• Have improved confidence in using systemic therapy when indicated, and incorporate recommendations for clinical and laboratory monitoring into treatment plans for the duration of such treatment.



As a sponsor accredited by the ACCME, CHSE must ensure balance, independence, objectivity, and scientific rigor in all its sponsored educational activities. All faculty participating in this CME activity were asked to disclose the following:

  1. Names of proprietary entities producing health care goods or services—with the exemption of nonprofit or government organizations and non–health-related companies—with which they or their spouse/partner have, or have had, a relevant financial relationship within the past 12 months. For this purpose, we consider the relevant financial relationships of a spouse/partner of which they are aware to be their financial relationships.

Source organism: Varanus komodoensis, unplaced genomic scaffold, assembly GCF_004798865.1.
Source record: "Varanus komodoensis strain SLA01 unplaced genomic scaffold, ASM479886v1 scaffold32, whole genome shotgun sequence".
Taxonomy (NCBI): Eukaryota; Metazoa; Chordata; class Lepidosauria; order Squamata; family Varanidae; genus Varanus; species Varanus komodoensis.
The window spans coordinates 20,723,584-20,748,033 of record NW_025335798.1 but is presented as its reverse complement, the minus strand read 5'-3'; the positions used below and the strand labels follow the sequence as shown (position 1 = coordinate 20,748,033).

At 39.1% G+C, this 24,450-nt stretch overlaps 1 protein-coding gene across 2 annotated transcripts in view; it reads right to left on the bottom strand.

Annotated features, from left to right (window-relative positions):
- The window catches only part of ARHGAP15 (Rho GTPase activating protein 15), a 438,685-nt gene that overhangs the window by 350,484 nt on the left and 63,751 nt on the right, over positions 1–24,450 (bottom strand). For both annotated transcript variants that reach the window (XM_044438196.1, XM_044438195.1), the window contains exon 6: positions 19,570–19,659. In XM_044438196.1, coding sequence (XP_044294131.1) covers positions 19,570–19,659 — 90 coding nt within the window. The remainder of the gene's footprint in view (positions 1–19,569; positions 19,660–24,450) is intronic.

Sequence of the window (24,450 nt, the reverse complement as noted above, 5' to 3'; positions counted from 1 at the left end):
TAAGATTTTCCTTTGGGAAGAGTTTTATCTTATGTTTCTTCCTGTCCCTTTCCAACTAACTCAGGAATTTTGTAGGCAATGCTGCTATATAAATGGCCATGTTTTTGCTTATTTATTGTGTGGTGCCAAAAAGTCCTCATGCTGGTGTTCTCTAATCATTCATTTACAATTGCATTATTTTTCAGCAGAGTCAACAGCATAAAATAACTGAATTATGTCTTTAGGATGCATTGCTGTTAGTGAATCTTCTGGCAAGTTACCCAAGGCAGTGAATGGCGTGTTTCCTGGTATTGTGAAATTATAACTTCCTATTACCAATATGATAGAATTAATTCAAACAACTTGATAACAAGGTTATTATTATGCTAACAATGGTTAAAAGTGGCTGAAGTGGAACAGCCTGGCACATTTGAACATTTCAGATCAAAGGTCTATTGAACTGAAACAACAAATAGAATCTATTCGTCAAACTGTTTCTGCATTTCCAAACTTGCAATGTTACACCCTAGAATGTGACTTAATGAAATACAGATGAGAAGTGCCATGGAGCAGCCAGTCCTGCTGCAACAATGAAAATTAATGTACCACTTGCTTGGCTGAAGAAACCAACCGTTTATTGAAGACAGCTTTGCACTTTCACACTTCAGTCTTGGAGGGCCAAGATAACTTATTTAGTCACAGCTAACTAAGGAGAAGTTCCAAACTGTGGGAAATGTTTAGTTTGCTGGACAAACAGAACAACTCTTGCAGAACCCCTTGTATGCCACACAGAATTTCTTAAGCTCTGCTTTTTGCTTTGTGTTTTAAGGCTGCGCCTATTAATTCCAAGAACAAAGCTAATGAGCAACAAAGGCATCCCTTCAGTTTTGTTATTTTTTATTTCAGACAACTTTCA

2. Describe what they or their spouse/partner received (eg, salary, honorarium).
  3. Describe their role.
  4. No relevant financial relationships.


CHSE Committee Members: have no relevant financial relationships with any commercial interests: Joye Dunagan, MA, MSLS; Terri Gipson, MSL; Christopher Jones, MD; Lucy Juett, MS; Lisa J. Pfitzer, MD; Uldis Strepis, PhD; Debbie Thomas; Kathy M. Vincent, MD; Lori Wagner, MD; Stephen Wheeler, MD; CHSE Staff: Jim Creg, Joyce Korfhage, and Kimberly Moore have no relevant financial relationships with any commercial interests.


CME REVIEWER: Timothy Brown, MD, Professor, Division of Dermatology, University of Louisville School of Medicine, has no relevant financial relationships with any commercial interests.